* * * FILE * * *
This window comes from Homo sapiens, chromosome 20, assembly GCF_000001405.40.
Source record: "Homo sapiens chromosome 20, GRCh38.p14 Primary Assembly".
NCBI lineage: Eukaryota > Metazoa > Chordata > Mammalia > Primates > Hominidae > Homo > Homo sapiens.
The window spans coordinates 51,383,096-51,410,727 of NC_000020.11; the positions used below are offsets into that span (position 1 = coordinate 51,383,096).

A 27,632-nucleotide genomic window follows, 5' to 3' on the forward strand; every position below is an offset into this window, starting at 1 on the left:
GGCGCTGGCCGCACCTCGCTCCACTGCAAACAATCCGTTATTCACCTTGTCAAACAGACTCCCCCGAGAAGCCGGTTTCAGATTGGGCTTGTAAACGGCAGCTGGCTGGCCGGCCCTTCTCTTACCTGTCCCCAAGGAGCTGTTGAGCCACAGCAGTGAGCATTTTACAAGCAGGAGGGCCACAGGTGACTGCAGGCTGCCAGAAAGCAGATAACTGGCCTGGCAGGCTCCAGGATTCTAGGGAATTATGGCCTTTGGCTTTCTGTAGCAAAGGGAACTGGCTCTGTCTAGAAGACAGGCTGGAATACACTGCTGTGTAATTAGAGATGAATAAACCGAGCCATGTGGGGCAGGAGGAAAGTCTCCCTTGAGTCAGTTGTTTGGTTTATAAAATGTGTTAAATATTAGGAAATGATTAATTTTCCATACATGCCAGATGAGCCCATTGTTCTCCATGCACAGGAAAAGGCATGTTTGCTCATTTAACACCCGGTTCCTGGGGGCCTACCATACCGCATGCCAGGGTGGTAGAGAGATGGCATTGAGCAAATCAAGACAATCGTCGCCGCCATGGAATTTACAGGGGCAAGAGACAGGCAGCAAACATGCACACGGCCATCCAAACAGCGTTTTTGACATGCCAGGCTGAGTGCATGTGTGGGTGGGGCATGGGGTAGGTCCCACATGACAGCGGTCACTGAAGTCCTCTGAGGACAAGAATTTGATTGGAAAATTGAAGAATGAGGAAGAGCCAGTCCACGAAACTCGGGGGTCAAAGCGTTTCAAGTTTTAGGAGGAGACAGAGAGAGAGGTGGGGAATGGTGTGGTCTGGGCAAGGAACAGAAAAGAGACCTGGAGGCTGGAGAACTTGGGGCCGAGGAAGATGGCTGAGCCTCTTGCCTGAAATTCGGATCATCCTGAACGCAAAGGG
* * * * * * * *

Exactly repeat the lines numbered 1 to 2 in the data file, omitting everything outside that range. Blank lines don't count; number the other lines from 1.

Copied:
This window comes from Homo sapiens, chromosome 20, assembly GCF_000001405.40.
Source record: "Homo sapiens chromosome 20, GRCh38.p14 Primary Assembly".